They narrowed a list of possible donors to two: an accountant and an aspiring actor/writer/director. The latter's voice interview "was so much more engaged, full of life and laughter," Darla says. They bought nine vials of his frozen sperm; it took six tries to conceive.

"I remember standing at the train station at Temple at the end of a day of teaching, talking to the fertility nurse about how excited we were," Darla recalls. "I was elated, and also really wary of telling people … I was really afraid of miscarriage."

They watched, transfixed, at weekly ultrasounds: first a speck, then a fetal pole. A heartbeat. A head. Darla was terrified of giving birth. Betsy worried about passing out in the delivery room. And during labor, induced at 39 ½ weeks because Darla's blood pressure had spiked, there was a terrible moment when the pain was so consuming that she couldn't answer questions the doula was asking to anchor her: "What color is the ceiling? What color are my glasses?"

An epidural brought relief. "I could take a deep breath and say, 'I'm about to have a baby,' " Darla says. "I had lost sight of my happiness about that. I could feel myself pushing; I loved feeling myself push her out. It was amazing … the experience of feeling her on my body right away."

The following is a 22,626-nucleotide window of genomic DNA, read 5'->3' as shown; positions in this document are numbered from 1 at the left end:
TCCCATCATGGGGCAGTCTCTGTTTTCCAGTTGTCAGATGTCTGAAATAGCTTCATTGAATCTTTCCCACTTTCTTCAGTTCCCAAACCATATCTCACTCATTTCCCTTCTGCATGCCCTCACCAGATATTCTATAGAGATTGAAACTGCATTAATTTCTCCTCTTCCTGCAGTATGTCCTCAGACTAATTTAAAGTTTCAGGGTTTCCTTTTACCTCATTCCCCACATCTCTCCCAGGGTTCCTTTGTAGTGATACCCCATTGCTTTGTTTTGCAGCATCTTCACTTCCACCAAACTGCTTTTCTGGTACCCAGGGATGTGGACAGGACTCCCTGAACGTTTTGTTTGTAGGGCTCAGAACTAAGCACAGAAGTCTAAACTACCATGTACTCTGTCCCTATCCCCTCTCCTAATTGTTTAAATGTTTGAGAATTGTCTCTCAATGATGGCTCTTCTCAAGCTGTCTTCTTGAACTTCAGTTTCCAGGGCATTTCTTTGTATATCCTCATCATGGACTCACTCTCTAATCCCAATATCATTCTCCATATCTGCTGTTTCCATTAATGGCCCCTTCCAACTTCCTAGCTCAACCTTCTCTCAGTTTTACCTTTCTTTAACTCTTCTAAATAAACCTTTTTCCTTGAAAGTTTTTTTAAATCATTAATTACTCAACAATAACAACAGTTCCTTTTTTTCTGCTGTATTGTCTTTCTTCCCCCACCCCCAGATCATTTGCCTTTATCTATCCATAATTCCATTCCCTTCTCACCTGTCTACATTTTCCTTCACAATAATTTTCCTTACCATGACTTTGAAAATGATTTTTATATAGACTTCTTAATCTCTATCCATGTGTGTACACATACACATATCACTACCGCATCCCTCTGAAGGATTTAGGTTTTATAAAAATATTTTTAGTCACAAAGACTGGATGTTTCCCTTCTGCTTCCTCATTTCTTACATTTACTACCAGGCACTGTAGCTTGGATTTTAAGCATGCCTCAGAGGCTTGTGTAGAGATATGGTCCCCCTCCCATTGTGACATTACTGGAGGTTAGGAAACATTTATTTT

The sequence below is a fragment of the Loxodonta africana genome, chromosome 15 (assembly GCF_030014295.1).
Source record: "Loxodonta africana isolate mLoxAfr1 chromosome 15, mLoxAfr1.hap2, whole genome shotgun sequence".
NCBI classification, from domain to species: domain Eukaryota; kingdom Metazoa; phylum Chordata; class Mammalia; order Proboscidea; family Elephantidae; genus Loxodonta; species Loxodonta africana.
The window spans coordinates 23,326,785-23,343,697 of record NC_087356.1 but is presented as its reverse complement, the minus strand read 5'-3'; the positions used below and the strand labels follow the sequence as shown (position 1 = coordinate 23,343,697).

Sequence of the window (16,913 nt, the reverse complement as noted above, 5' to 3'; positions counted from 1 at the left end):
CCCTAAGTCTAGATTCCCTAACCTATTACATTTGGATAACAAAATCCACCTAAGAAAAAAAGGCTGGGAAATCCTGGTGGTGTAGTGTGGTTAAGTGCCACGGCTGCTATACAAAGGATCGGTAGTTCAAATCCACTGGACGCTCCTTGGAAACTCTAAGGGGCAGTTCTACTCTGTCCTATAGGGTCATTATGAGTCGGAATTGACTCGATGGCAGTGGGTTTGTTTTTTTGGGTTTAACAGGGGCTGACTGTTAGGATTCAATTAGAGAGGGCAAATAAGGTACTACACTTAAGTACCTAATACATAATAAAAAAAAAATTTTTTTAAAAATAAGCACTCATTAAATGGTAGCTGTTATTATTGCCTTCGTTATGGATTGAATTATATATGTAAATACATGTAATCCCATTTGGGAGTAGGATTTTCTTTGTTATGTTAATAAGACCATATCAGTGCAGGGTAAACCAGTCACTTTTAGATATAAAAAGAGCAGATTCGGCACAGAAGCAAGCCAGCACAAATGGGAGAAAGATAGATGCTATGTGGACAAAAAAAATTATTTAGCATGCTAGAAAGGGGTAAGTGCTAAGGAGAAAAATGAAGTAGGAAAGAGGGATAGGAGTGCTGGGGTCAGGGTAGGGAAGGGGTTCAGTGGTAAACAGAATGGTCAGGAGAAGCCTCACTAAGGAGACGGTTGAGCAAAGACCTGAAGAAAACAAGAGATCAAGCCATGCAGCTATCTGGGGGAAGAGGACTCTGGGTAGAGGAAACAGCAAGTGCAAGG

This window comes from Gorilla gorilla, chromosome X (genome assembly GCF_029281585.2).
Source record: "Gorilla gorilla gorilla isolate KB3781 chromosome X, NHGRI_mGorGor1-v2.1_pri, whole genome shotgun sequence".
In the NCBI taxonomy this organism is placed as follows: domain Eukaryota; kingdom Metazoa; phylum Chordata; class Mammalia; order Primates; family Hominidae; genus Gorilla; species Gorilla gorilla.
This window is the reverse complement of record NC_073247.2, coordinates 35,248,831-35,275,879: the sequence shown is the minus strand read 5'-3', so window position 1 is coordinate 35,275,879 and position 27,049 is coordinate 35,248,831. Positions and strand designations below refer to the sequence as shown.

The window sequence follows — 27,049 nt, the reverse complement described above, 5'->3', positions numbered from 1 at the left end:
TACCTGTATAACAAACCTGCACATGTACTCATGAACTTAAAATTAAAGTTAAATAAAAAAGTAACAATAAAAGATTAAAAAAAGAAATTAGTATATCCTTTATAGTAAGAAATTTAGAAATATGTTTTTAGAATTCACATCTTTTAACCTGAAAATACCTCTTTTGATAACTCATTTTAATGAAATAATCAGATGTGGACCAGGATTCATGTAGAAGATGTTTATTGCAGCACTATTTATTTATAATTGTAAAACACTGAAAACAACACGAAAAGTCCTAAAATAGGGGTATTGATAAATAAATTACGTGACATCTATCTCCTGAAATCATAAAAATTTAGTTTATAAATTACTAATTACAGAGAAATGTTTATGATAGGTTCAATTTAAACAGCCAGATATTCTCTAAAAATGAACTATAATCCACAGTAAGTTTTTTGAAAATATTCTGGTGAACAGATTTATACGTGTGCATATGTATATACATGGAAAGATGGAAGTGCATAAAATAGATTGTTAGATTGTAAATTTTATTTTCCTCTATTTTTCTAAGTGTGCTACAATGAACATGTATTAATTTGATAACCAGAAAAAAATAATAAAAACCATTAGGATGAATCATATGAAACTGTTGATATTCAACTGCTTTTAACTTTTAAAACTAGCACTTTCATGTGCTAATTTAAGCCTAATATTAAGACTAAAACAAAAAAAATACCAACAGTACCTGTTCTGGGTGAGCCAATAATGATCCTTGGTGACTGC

Betsy did not faint. Instead, she remained a steady part of the team that included a doctor, a doula, Darla's mother, and her brother. And when Evelyn emerged, "she was just long. Skinny. All leggy-army," Betsy remembers. "She was just so cute: this little nugget."

Darla looked into their daughter's face and burst into tears. "I was so overwhelmed to see her face, the face I'd been longing to meet for so long. Here she was: She was breathing, and she was looking around, and she was real."

The circuitous journey to that moment "taught me more about resilience and perseverance," Darla says. "I think it's like any challenge in life; it makes you more deeply who you are."

Now there are new leaps, unfamiliar challenges: For Betsy, how to scrounge enough sleep so she can go to work each day as an administrator at Temple. For Darla, how to carry a poem around in her head for two days with no chance to scribble it down on paper. For both, how to parent wisely in an unsettled world.

"I've always been concerned about the environment and social justice," Betsy says. "Now, I worry about that a little bit more. Part of me thinks: Oh, gosh, what kind of world did we bring you into? I hope we will raise her so that she wants to be a force of change."

Their daughter's Hebrew name is Chaya Amira: "Chaya" (alive, living) is related to the name "Chava," Hebrew for "Eve" (as in Evelyn). Darla's poetic sensibility loved the way those names linked. And "Amira" means "one who speaks."

So far, they know that Evelyn loves music; she likes it when her parents dance with her. Some days, she seems to grow visibly between breakfast and dinnertime. Her blue-gray eyes stare intently. "We hope she'll be somebody who will speak up," Darla says, "and use her voice for good."